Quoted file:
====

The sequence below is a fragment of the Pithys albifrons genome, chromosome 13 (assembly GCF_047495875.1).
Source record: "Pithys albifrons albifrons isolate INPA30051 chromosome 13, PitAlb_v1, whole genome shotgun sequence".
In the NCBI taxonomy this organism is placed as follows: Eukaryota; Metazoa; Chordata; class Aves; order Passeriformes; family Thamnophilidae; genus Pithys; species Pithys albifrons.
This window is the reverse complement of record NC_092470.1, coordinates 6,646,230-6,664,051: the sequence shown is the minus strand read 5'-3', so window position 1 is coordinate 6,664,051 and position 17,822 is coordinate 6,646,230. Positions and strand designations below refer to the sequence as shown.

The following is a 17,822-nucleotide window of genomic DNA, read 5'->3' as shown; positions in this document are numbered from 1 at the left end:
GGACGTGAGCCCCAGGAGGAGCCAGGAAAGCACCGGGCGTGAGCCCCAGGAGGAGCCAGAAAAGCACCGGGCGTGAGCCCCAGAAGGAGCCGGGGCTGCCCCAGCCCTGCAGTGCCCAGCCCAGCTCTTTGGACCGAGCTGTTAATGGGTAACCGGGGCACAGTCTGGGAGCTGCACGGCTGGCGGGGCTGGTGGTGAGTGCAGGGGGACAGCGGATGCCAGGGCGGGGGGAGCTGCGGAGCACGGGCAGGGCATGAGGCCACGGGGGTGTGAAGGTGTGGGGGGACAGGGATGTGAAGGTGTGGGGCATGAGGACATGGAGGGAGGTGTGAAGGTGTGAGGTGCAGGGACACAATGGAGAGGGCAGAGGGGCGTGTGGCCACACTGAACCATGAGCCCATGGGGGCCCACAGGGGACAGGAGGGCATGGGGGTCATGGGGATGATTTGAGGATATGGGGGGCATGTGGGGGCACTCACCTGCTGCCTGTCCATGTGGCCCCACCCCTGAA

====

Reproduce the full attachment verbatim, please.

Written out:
The sequence below is a fragment of the Pithys albifrons genome, chromosome 13 (assembly GCF_047495875.1).
Source record: "Pithys albifrons albifrons isolate INPA30051 chromosome 13, PitAlb_v1, whole genome shotgun sequence".
In the NCBI taxonomy this organism is placed as follows: Eukaryota; Metazoa; Chordata; class Aves; order Passeriformes; family Thamnophilidae; genus Pithys; species Pithys albifrons.
This window is the reverse complement of record NC_092470.1, coordinates 6,646,230-6,664,051: the sequence shown is the minus strand read 5'-3', so window position 1 is coordinate 6,664,051 and position 17,822 is coordinate 6,646,230. Positions and strand designations below refer to the sequence as shown.

The following is a 17,822-nucleotide window of genomic DNA, read 5'->3' as shown; positions in this document are numbered from 1 at the left end:
GGACGTGAGCCCCAGGAGGAGCCAGGAAAGCACCGGGCGTGAGCCCCAGGAGGAGCCAGAAAAGCACCGGGCGTGAGCCCCAGAAGGAGCCGGGGCTGCCCCAGCCCTGCAGTGCCCAGCCCAGCTCTTTGGACCGAGCTGTTAATGGGTAACCGGGGCACAGTCTGGGAGCTGCACGGCTGGCGGGGCTGGTGGTGAGTGCAGGGGGACAGCGGATGCCAGGGCGGGGGGAGCTGCGGAGCACGGGCAGGGCATGAGGCCACGGGGGTGTGAAGGTGTGGGGGGACAGGGATGTGAAGGTGTGGGGCATGAGGACATGGAGGGAGGTGTGAAGGTGTGAGGTGCAGGGACACAATGGAGAGGGCAGAGGGGCGTGTGGCCACACTGAACCATGAGCCCATGGGGGCCCACAGGGGACAGGAGGGCATGGGGGTCATGGGGATGATTTGAGGATATGGGGGGCATGTGGGGGCACTCACCTGCTGCCTGTCCATGTGGCCCCACCCCTGAA